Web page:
with all the coverage on the budget (and a damn good budget it was too), there will be almost no coverage of this little happening. the bill providing for a minimum wage for contractors has passed its second reading. this is great news for those at the bottom of the ladder - the pizza deliverers and cleaners that darien talks about.
also affected are the kids who deliver pamphlets, some working at effectively 25 cents per hour. i've heard the argument from 1 mother that if rates went up, then companies would not be able to afford the deliverers, hence her son would no longer be able to earn some much needed pocket money. this was similar to the argument used for abolishing youth rates, and for ensuring that disabled people were paid the minimum wage. it's also an argument that's put up every time the minimum wage is raised - that it will increase unemployment because employers will not be able to employ so many people.
but the facts say otherwise. labour has raised the minimum wage every year for the last nine years, and the economy has not slowed until very recently, and that too because of overseas problems that we can't control. we've had record growth over this period, and employers are still finding it hard to get staff. in other words, there has been no increase in unemployment as a result.
the fact is that people deserve to get paid fairly for the work they do. the threat of losing their job should not be a reason for them to accept miserable remuneration. they should also be entitled to holiday pay, sick leave and reasonable working hours. do we really want truck drivers on our roads who have been driving for 12-13 hours at a stretch?
incidentally, the bill won't be applied to under 16 year olds, so the mum above can be assured that her boy will still be able to earn his pocket money. even so, i would think that parents of children would be wanting to make sure they receive a decent amount of money for the work they put in. today, when all the talk is about tax cuts, let's take a moment to remember that we also need to improve gross wages, especially for those at the bottom in these exploitative contractual arrangements. because they deserve it.
just an update on my post of 2 days ago. this blog post by karlo mila, circulated on AEN, is a brilliant response to dr clydesdale's report. also, i wanted to share these words from richard small, wellington lawyer and hard-working champion of the downtrodden:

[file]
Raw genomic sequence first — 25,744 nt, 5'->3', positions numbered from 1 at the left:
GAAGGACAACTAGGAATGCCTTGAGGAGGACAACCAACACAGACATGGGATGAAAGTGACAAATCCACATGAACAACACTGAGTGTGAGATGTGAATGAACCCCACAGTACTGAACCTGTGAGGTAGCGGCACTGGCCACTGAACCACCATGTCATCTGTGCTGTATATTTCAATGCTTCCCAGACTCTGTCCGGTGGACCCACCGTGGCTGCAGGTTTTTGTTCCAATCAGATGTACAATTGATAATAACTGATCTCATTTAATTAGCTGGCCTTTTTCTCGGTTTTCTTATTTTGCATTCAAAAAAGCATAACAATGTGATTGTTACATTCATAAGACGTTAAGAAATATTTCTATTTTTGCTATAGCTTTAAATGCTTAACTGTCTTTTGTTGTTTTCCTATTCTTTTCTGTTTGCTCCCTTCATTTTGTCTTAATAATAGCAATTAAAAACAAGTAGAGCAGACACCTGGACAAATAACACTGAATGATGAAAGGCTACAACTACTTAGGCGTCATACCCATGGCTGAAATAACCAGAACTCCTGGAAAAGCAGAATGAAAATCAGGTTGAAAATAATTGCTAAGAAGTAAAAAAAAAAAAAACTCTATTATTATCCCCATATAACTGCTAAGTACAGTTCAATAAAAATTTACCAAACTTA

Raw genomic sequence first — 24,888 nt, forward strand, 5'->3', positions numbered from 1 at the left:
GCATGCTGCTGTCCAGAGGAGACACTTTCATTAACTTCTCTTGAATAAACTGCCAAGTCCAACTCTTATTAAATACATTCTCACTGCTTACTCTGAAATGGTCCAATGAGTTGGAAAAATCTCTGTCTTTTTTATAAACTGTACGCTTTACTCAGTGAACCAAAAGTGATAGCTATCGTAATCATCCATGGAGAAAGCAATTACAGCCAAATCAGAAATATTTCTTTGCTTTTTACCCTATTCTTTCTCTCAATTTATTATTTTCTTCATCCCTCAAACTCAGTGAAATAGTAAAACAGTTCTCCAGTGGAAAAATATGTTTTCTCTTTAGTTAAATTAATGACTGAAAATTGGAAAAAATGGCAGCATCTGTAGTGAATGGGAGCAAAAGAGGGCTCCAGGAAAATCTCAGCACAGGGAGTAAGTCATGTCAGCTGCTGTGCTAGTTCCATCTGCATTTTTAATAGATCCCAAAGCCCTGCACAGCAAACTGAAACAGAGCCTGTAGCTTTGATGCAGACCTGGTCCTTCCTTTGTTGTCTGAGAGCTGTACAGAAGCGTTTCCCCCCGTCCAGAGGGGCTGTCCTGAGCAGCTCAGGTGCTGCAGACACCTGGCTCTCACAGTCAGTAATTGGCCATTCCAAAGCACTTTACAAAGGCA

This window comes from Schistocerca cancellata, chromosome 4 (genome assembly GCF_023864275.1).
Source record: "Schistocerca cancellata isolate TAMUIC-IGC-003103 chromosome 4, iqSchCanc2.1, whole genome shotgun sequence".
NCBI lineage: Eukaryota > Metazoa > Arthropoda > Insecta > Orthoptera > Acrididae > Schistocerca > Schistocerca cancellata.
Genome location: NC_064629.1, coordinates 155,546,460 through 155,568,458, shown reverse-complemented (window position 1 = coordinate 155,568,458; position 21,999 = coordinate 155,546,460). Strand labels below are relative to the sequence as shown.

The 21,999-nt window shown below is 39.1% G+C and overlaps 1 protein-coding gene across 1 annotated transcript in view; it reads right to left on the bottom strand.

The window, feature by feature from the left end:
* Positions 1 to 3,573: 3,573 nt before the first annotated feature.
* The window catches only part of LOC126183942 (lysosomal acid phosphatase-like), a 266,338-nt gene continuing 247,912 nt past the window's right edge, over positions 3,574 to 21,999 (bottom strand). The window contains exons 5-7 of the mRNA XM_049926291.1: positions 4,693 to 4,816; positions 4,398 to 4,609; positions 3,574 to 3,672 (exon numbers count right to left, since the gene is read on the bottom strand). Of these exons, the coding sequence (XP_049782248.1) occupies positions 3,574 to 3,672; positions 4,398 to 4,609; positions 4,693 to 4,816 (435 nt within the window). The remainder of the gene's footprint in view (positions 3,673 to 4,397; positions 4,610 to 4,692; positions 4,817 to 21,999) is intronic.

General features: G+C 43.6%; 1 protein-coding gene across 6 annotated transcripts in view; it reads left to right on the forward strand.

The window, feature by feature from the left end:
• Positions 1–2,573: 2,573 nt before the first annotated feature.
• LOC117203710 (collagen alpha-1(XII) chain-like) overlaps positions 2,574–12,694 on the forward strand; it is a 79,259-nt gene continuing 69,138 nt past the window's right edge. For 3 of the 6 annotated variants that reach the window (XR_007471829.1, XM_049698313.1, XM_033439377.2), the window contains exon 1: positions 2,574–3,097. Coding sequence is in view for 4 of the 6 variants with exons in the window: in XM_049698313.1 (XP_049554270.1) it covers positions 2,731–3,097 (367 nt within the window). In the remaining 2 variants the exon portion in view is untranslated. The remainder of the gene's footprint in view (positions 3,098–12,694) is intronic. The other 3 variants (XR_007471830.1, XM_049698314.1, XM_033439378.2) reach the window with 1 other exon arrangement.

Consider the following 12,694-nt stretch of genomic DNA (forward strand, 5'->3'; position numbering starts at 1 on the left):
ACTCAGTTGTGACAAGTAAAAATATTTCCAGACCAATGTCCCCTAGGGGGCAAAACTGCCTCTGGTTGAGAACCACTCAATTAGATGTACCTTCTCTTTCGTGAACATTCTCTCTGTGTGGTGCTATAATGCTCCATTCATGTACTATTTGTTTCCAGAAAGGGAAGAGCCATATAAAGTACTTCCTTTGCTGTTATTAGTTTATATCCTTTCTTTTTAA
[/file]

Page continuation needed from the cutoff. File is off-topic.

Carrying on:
Your paper may not be overtly racist but my concern is that by being selective in its framing it validates, or gives permission for others to be racist.
I'm a pakeha or palagi New Zealander. I was around in 1988 -1993 working with care givers for the elderly and in avoiding elder abuse with ADARDS NZ and the south Auckland elder abuse team. Greg would you agree with me that for Palagi New Zealanders the last 20 years have seen a massive sea-change in the expectation of caring for elderly parents at home or indeed putting them into traditional hospital? Nationally, Pasifika women are an irreplaceable part of the home-care industry that, despite a few high profile stuff ups, and despite poor pay and conditions, allowed tens of thousands of elderly people to remain home with dignity. In other cases hard-pressed carers have respite care on a weekly basis. Who else will change the nappies of many of our elderly given industry staff shortages, particualrly in our largest centres?
The home-care industry is far from perfect but many Palagi families have had a gift of time and choice (in terms of socially acceptable options for care of elders) that our forebears simply did not have. The long and unsociable hours worked have sometimes been at the expense of the care by Pasifika workers of their own families. Do we then change our immigration laws to allow their sisters and cousins and grandparents to migrate here and care for their children? No, through reports like yours we seem to "bag" them, for the neglect of working long hours and for increased crime statistics due to the lack of elders and role models, without crediting them for helping us defuse an aging population "bomb." Where is the "drain" here? Are you missing all the "taps?"
i'm going to be away for the next few days in wellington. i'll be at the annual convention of the islamic women's council. it's always a great experience, with excellent speakers and a lovely, supportive atmosphere. i'll be back blogging next monday.